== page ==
Whitingham board member Karl Twitchell noted that one of the problems that led to WASI’s current situation is a lack of volunteers. A larger service could ease the burden on all volunteers, and help encourage more people to join. “Right now there’s a handful of volunteers, and they’re trying to make a living at the same time,” he said. “There will be hiccups, but we need a bigger pool. We’ve got to start calling it ‘the valley’ and not Whitingham or Halifax.”

Edwards said the Halifax board was also interested in making sure that any plan the towns and services adopt is a long-term solution. “That doesn’t mean there can’t be change, but it would be nice to get to a point where we feel we have a longer-term solution. I’m glad to see the draft agreement in writing, but I think response time is something we’re going to need to find ways to address.”

Most of the officials in the room appeared to be in agreement about their goals, but they struggled to define steps forward. Some envisioned maintaining a status quo until the day of WASI’s final dissolution, and wondered about service in the period between their loss of licensure and the dissolution of the corporation. “What’s throwing us is that, under WASI’s bylaws, everything has to go to the Whitingham Firefighters Association,” said Janovsky. “So our understanding is that it comes to us, and we hand it over to DVR.”

“Ambulance coverage for the community is the number one bottom line,” said Twitchell. “If DVR needs the equipment before dissolution, there’s nothing to prevent (WASI) from turning it over directly to DVR.”

Spencer agreed.

Mundell said there were other issues that would have to be discussed, including the finances to establish service in Whitingham. Specifically, he noted that Whitingham and Halifax appropriated tax dollars to partially fund the service, and there was revenue from subscriptions. “If DVR is to take over the coverage, we would expect that, on a pro-rata basis, that money would be transferred to us to cover the same things WASI covers.”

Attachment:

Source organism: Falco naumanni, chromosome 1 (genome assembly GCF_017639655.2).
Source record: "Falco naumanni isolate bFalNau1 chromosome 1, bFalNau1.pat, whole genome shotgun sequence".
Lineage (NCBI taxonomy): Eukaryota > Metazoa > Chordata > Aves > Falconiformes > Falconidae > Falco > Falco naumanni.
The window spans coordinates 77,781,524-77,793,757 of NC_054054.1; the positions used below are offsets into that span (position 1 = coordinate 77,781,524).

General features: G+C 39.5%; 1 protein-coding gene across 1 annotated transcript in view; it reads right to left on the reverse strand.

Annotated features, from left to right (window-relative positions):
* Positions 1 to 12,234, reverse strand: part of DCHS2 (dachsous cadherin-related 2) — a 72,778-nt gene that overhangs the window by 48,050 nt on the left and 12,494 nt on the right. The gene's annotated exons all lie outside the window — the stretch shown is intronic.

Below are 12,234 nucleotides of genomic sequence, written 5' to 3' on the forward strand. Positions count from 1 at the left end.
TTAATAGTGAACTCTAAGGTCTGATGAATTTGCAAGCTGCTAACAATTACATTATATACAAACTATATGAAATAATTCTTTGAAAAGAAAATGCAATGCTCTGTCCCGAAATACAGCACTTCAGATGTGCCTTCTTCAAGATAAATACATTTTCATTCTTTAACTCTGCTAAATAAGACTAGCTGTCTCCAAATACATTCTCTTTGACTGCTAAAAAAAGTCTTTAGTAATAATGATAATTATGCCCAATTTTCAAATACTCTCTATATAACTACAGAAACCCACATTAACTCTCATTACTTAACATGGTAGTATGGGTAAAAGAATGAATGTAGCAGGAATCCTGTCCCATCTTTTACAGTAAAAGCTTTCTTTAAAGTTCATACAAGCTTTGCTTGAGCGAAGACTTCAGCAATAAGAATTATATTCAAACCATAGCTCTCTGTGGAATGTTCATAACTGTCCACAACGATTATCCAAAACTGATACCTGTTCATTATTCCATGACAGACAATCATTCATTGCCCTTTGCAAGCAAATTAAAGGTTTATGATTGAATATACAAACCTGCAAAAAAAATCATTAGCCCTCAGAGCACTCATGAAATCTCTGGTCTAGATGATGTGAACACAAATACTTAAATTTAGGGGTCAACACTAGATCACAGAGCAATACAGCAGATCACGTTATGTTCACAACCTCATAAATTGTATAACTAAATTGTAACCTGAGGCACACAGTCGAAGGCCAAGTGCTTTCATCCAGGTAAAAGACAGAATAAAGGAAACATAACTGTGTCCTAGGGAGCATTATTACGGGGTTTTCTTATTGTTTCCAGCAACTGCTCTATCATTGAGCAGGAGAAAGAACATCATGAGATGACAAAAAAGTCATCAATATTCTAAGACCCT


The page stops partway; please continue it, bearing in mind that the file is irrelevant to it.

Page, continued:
Spencer reiterated that WASI couldn’t keep the money for itself.

A representative from the WASI board said that the board had already determined that it would turn over WASI’s subscription list and subscriptions to DVR, “under the understanding that they would be honored.”

Whitingham resident Wayne Corse asked about the disposition of a Certificate of Deposit of about $30,000 in WASI’s coffers. “I’ve been going to the meetings, and I have some real concerns about how the pot of cash is going to get distributed,” he said. “As a contributor, I don’t want to hear about $5,000 severance packages. I’ve heard a lot of talk, and now nobody wants to talk about it tonight. Turn it over to DVR or the Whitingham Firefighters Association. Let’s have some transparency.”

WASI member Skip Tefft said he felt like WASI was “pushed into a corner” on the dissolution. “I think WASI needs to go back and make the decision for ourselves,” he said.

“I can understand that,” said Corse, “but I’ve been at the meetings, and I found out the state wanted to give WASI a year provisional license, and WASI talked it down to 90 days. Then WASI came to the selectboard and said we need $500,000 and we need to hire eight full-time people.”

As no agreements were within reach at the meeting, Taylor volunteered to organize a meeting between DVR, WASI, and one member from each of the other groups involved, to address the turnover of the ambulance and financial issues next Monday evening. WASI member Larry Kingman asked that minutes of any meetings be circulated to all members. “So we’re all on the same page at these meetings.”